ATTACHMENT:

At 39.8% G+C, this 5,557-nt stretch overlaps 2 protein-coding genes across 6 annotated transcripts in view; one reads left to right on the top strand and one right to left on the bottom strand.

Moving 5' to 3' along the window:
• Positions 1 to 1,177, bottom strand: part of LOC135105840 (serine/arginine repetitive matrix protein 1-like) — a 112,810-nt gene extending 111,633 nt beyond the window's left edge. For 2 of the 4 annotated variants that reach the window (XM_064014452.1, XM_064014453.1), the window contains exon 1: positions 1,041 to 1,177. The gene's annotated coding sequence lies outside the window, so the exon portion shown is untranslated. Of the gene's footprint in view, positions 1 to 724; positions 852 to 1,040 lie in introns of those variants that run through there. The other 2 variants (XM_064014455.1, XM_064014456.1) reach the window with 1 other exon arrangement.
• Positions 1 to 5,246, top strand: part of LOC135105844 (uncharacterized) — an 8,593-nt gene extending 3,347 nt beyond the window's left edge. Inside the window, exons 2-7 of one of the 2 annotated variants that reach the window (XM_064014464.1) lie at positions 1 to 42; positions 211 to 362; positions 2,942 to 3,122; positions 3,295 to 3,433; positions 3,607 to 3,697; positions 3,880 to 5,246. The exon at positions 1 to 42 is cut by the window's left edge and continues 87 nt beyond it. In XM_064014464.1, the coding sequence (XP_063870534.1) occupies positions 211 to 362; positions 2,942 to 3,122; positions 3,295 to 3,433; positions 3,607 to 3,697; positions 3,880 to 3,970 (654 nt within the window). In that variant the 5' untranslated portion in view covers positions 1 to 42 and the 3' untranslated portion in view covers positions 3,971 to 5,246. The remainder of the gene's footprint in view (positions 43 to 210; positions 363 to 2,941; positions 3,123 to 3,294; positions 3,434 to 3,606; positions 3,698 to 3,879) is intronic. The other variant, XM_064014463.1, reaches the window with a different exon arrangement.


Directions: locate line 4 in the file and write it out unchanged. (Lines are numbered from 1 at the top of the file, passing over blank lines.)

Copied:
• Positions 1 to 5,246, top strand: part of LOC135105844 (uncharacterized) — an 8,593-nt gene extending 3,347 nt beyond the window's left edge. Inside the window, exons 2-7 of one of the 2 annotated variants that reach the window (XM_064014464.1) lie at positions 1 to 42; positions 211 to 362; positions 2,942 to 3,122; positions 3,295 to 3,433; positions 3,607 to 3,697; positions 3,880 to 5,246. The exon at positions 1 to 42 is cut by the window's left edge and continues 87 nt beyond it. In XM_064014464.1, the coding sequence (XP_063870534.1) occupies positions 211 to 362; positions 2,942 to 3,122; positions 3,295 to 3,433; positions 3,607 to 3,697; positions 3,880 to 3,970 (654 nt within the window). In that variant the 5' untranslated portion in view covers positions 1 to 42 and the 3' untranslated portion in view covers positions 3,971 to 5,246. The remainder of the gene's footprint in view (positions 43 to 210; positions 363 to 2,941; positions 3,123 to 3,294; positions 3,434 to 3,606; positions 3,698 to 3,879) is intronic. The other variant, XM_064014463.1, reaches the window with a different exon arrangement.